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April 17, 2012 7:41 pm
Ken Livingstone has attacked the cult of celebrity in politics, claiming it is preventing “a serious political debate” and would damage London’s administration.
The Labour candidate in the race to be the capital’s next mayor criticised the fact that few national politicians served an apprenticeship in local government. “It’s [now] a question of how funny can you be on the sofa at 9 o’clock in the morning on rolling TV. I don't think that’s adequate for a serious political debate.”
Speaking at a press lunch at the Commons press gallery on Tuesday, the former mayor, who is one of the few British politicians the public recognises by first name only, said: “I don’t want to think mayor after mayor of London is going to be a celebrity because I don’t think that gives you a well-run city.”
Mr Livingstone has been lagging behind his main rival Boris Johnson in polls ahead of the May 3 election, with a YouGov survey on Monday suggesting he was 6 percentage points behind the Tory mayor when other candidates were discounted.
Asked why the same poll identified a tranche of London Labour supporters who preferred to vote for Mr Johnson, Mr Livingstone expressed his frustration with the popularity of the current mayor.
“I meet people on the doorstep who are naturally Labour. They say: ‘Ooh, he does make me laugh.’ I say: ‘He’s just put your fares up.’ ‘Oh, I know, but he does make me laugh.’ ”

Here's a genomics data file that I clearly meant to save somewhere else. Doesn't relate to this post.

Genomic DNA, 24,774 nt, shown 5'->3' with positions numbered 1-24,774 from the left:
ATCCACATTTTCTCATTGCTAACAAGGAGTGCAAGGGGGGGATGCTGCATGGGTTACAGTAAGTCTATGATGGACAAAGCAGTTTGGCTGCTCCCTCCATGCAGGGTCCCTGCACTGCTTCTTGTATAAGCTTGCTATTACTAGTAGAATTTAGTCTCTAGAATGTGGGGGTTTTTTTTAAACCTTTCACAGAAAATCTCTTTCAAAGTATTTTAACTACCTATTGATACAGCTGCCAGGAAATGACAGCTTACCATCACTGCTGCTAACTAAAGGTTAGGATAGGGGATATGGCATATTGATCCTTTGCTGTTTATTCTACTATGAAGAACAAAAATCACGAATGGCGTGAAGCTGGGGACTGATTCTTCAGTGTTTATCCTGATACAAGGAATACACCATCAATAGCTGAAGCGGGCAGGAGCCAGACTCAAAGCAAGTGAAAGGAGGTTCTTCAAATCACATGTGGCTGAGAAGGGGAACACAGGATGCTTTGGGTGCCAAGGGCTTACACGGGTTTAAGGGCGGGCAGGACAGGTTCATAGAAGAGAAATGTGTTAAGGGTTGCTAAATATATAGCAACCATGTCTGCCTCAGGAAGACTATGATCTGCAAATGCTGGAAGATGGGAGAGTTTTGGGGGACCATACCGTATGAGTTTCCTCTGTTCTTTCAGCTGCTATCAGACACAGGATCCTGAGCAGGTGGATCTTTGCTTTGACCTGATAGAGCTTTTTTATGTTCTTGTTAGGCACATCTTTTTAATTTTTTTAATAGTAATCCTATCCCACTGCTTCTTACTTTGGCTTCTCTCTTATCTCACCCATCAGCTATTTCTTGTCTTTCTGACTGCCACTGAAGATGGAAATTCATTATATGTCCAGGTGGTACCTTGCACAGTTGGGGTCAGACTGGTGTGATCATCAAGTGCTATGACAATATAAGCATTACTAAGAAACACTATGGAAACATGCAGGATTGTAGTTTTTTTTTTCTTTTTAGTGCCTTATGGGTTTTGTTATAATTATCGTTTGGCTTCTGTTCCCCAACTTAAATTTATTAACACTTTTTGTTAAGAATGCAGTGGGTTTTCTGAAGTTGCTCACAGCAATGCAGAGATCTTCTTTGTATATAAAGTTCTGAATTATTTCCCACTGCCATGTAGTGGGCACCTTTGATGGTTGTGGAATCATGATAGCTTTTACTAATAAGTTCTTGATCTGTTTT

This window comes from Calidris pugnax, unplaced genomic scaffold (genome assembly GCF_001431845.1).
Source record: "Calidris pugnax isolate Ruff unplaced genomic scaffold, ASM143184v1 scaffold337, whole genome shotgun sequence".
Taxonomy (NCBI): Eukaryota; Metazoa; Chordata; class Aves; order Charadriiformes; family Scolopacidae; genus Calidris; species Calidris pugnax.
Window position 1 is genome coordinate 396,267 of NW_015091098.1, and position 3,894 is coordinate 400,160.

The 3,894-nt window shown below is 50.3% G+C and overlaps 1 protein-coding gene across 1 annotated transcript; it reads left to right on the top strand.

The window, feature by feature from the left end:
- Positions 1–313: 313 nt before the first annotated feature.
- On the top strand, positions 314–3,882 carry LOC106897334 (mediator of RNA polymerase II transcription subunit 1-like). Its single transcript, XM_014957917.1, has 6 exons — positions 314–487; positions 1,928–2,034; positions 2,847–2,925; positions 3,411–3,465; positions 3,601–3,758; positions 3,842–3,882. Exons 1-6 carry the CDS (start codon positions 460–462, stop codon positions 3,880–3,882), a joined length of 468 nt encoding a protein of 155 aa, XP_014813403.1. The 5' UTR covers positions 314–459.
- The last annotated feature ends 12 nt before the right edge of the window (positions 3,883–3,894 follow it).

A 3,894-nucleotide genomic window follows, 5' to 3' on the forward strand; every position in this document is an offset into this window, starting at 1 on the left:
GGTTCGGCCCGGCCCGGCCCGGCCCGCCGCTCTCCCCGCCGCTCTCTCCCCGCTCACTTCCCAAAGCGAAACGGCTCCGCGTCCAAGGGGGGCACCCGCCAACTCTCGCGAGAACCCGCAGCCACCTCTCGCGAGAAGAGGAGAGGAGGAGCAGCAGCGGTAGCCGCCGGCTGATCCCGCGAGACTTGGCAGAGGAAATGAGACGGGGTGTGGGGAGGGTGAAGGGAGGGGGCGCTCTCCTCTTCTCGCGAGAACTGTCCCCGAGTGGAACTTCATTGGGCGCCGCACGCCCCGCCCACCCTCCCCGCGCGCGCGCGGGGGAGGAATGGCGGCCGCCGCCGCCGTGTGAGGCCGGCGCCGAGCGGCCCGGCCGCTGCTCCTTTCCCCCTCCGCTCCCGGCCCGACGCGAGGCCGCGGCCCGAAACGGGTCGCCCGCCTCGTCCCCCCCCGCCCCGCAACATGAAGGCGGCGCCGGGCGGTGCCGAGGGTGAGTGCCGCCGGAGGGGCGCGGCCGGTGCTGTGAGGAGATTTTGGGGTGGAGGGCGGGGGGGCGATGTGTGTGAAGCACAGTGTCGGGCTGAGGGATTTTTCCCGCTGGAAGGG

He added: “I didn’t come into politics to make you laugh.”
A question on privatisation prompted a vituperative attack from the man once considered the scourge of Margaret Thatcher when leader of the Greater London Council in the 1980s.
“Whatever savings are made by getting rid of jobs that working class men used to fulfil is then siphoned off by the shareholders or for obscene salaries for the new executives. Literally I can’t think of a single thing that’s got better because of privatisation,” Mr Livingstone said.
Mr Livingstone, who was mayor at the time of London’s successful bid for the Olympic Games, had harsh words for the London 2012 organisers, claiming that the “bureaucracy” in the body had “taken on a life of its own” and was “completely over the top”.
He attacked the VIP traffic lanes set aside for Olympic athletes and officials at certain hours of the day during the games, saying they would “alienate people”.
“If that isn’t sorted out basically we should say everyone on a bus is a VIP – they can go in the lanes as well – and the black cabs. You don’t want to be in a situation where the Olympics poisons people’s attitudes to the games.”
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